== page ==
Last year, in ancient world history, they had learned about how the Egyptians prepared their dead. Matt--who studied only when Josie forced him to do it--had been truly fascinated. The way the brain was sucked out through the nose. The possessions that went into a tomb with a pharaoh. The pets that were buried beside him. Josie had been reading the chapter in the textbook out loud, her head cradled on Matt's lap. He'd stopped her by putting his hand on her forehead. "When I go," he said, "I'm going to take you with me."

  The pastor looked out over the congregation. "The death of a loved one can shake us to our very foundations. When the person is so young and so full of potential and skill, the feelings of grief and loss can be even more overwhelming. At times such as this we turn to our friends and family for support, for a shoulder to cry on and for someone to walk that road of pain and anguish with us. We cannot have Matt back, but we can rest easy knowing that he's found the peace in death he was denied here on earth."

  Matt didn't go to church. His parents did, and they tried to make him go, but Josie knew he hated it. He thought it was a waste of a Sunday, and that if God was at all worthy of hanging around with, he'd probably be out riding around with the top down on his Jeep or playing pickup pond hockey instead of sitting in a stuffy building doing responsive reading.

  The pastor moved aside, and Matt's father stood up. Josie knew him, of course--he cracked the worst jokes, silly puns that were never funny. He'd played hockey at UVM until he blew out his knee, and he'd had high hopes for Matt. But overnight, he'd turned hunch-shouldered and sullen, like a husk that used to contain the whole of him. He stood up and talked about the first time he'd taken Matt out to skate, how he'd started out pulling him along on the end of a hockey stick and realized, not much later, that Matt wasn't holding on. In the front row, Matt's mother began crying. Loud, noisy sobs--the kind that splattered against the walls of the church like paint.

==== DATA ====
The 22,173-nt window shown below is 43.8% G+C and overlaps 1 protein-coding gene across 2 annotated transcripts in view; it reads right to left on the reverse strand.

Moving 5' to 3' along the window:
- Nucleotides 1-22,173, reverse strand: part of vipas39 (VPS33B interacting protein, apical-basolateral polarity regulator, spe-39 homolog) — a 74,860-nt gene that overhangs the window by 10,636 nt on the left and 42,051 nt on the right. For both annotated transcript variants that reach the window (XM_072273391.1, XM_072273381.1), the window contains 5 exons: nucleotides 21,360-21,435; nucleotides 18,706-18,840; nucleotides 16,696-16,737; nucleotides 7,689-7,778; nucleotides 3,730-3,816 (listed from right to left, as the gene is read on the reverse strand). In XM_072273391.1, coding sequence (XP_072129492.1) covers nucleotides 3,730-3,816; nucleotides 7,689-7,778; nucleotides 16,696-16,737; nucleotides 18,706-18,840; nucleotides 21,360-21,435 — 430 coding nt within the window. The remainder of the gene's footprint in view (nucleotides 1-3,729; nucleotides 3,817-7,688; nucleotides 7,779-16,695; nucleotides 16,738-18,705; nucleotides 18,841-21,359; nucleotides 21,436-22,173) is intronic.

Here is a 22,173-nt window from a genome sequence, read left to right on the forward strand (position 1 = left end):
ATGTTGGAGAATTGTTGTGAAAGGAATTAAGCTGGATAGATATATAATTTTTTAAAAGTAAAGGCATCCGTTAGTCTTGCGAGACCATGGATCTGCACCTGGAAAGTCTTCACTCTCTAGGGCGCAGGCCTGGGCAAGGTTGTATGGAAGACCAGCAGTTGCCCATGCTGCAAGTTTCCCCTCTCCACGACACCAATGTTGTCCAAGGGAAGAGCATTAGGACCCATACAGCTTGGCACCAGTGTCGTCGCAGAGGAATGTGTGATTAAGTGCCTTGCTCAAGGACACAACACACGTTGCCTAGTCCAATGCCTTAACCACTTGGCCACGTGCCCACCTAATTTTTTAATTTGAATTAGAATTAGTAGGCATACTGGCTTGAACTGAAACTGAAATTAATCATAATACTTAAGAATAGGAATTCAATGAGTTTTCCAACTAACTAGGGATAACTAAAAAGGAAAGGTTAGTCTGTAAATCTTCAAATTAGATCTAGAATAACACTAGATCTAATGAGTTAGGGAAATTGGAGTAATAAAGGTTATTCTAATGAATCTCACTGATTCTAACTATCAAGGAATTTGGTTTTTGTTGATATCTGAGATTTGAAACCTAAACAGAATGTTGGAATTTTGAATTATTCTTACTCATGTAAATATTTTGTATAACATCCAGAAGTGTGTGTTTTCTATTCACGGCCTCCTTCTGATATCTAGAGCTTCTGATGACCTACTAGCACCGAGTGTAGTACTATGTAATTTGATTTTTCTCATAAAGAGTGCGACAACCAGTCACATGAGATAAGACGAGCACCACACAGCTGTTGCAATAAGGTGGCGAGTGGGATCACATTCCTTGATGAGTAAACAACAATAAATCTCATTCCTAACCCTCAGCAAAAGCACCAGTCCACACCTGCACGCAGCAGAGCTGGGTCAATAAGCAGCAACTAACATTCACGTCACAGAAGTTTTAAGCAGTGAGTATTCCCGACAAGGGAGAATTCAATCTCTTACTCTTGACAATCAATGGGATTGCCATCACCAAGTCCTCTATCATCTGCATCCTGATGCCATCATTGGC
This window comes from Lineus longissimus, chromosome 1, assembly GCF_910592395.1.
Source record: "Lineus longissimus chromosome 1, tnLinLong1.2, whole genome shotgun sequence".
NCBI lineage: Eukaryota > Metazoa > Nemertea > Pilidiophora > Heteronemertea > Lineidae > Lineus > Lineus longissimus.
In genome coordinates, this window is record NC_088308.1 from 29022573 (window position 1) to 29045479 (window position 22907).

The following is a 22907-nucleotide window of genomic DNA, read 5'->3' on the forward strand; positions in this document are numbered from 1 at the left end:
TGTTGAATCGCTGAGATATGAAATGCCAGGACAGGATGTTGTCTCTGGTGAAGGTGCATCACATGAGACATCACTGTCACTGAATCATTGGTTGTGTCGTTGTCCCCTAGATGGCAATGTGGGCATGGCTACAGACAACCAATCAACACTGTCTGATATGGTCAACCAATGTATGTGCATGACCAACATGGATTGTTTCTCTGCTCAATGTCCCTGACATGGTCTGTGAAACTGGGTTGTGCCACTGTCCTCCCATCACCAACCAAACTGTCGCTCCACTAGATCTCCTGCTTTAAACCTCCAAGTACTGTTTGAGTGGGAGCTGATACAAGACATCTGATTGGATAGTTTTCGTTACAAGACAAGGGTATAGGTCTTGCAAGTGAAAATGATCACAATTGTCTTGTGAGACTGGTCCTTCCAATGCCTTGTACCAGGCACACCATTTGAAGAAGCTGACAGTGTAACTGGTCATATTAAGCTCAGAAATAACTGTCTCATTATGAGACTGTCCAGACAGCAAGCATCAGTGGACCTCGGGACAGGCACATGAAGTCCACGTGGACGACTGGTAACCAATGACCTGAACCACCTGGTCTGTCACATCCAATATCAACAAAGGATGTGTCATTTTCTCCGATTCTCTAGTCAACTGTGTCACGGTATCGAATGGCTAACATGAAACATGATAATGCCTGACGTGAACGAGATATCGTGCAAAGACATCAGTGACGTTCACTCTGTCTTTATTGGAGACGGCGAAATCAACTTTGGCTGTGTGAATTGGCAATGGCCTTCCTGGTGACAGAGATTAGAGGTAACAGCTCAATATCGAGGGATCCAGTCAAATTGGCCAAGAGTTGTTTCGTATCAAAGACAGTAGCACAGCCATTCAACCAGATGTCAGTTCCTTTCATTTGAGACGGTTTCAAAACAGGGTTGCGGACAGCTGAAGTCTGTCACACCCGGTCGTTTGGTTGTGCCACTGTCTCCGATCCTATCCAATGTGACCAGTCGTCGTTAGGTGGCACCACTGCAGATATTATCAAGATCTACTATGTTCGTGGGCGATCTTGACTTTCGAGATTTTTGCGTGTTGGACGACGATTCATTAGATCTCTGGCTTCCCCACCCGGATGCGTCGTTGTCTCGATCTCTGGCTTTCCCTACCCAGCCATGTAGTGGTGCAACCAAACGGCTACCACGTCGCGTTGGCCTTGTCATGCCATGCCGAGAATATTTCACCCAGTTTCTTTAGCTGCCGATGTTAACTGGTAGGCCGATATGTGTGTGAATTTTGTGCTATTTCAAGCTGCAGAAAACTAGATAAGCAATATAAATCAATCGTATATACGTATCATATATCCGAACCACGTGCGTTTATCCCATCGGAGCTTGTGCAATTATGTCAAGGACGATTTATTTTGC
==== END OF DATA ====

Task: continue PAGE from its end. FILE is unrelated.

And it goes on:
Before Josie realized what she was doing, she'd gotten to her feet. "Josie!" her mother whispered, fierce, beside her--in that instant a flicker of the mother she was accusto
med to, the one who would never make a spectacle of herself. Josie was shaking so hard that her feet did not seem to touch the ground, not as she stepped into the aisle in the black dress she had borrowed from her mother, not as she moved toward Matt's coffin, magnetically drawn to a pole.

  She could feel Matt's father's eyes on her, could hear the whispers of the congregation. She reached the casket, polished to such a gleam that she could see her own face reflected back at her, an imposter.

  "Josie," Mr. Royston said, coming down from the podium to embrace her. "You all right?"

  Josie's throat closed like a rosebud. How could this man, whose son was dead, be asking her that? She felt herself dissolving, and wondered if you could turn into a ghost without dying; if that part of it was only a technicality.

  "Did you want to say something?" Mr. Royston offered. "About Matt?"